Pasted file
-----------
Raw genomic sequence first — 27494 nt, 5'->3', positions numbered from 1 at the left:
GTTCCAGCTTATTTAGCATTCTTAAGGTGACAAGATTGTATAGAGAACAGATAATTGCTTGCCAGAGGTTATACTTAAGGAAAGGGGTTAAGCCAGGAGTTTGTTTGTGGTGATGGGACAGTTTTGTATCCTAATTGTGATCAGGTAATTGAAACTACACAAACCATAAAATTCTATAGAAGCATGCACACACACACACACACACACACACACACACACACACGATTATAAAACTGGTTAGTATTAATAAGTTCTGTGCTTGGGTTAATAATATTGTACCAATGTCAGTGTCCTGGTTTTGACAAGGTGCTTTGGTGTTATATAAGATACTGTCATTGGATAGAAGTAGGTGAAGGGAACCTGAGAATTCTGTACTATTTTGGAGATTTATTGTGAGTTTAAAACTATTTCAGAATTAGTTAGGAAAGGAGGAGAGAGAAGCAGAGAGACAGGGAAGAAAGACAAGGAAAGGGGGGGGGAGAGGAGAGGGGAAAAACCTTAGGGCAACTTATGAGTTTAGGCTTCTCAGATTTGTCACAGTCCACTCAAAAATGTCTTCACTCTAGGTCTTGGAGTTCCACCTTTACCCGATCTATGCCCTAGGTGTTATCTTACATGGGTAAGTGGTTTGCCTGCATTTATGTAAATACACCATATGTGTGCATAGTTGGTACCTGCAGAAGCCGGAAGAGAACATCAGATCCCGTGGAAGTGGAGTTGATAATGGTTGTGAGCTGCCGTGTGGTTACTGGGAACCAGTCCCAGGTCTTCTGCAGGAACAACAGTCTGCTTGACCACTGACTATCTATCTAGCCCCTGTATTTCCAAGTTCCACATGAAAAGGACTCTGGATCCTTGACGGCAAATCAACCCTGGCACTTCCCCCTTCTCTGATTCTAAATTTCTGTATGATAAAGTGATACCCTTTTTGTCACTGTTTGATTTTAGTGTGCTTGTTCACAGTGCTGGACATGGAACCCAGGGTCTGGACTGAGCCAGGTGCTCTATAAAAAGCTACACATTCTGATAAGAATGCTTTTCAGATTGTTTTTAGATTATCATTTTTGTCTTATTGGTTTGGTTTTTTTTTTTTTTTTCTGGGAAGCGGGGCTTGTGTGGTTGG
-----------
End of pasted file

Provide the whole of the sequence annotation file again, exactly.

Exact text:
Raw genomic sequence first — 27494 nt, 5'->3', positions numbered from 1 at the left:
GTTCCAGCTTATTTAGCATTCTTAAGGTGACAAGATTGTATAGAGAACAGATAATTGCTTGCCAGAGGTTATACTTAAGGAAAGGGGTTAAGCCAGGAGTTTGTTTGTGGTGATGGGACAGTTTTGTATCCTAATTGTGATCAGGTAATTGAAACTACACAAACCATAAAATTCTATAGAAGCATGCACACACACACACACACACACACACACACACACACACGATTATAAAACTGGTTAGTATTAATAAGTTCTGTGCTTGGGTTAATAATATTGTACCAATGTCAGTGTCCTGGTTTTGACAAGGTGCTTTGGTGTTATATAAGATACTGTCATTGGATAGAAGTAGGTGAAGGGAACCTGAGAATTCTGTACTATTTTGGAGATTTATTGTGAGTTTAAAACTATTTCAGAATTAGTTAGGAAAGGAGGAGAGAGAAGCAGAGAGACAGGGAAGAAAGACAAGGAAAGGGGGGGGGAGAGGAGAGGGGAAAAACCTTAGGGCAACTTATGAGTTTAGGCTTCTCAGATTTGTCACAGTCCACTCAAAAATGTCTTCACTCTAGGTCTTGGAGTTCCACCTTTACCCGATCTATGCCCTAGGTGTTATCTTACATGGGTAAGTGGTTTGCCTGCATTTATGTAAATACACCATATGTGTGCATAGTTGGTACCTGCAGAAGCCGGAAGAGAACATCAGATCCCGTGGAAGTGGAGTTGATAATGGTTGTGAGCTGCCGTGTGGTTACTGGGAACCAGTCCCAGGTCTTCTGCAGGAACAACAGTCTGCTTGACCACTGACTATCTATCTAGCCCCTGTATTTCCAAGTTCCACATGAAAAGGACTCTGGATCCTTGACGGCAAATCAACCCTGGCACTTCCCCCTTCTCTGATTCTAAATTTCTGTATGATAAAGTGATACCCTTTTTGTCACTGTTTGATTTTAGTGTGCTTGTTCACAGTGCTGGACATGGAACCCAGGGTCTGGACTGAGCCAGGTGCTCTATAAAAAGCTACACATTCTGATAAGAATGCTTTTCAGATTGTTTTTAGATTATCATTTTTGTCTTATTGGTTTGGTTTTTTTTTTTTTTTTCTGGGAAGCGGGGCTTGTGTGGTTGG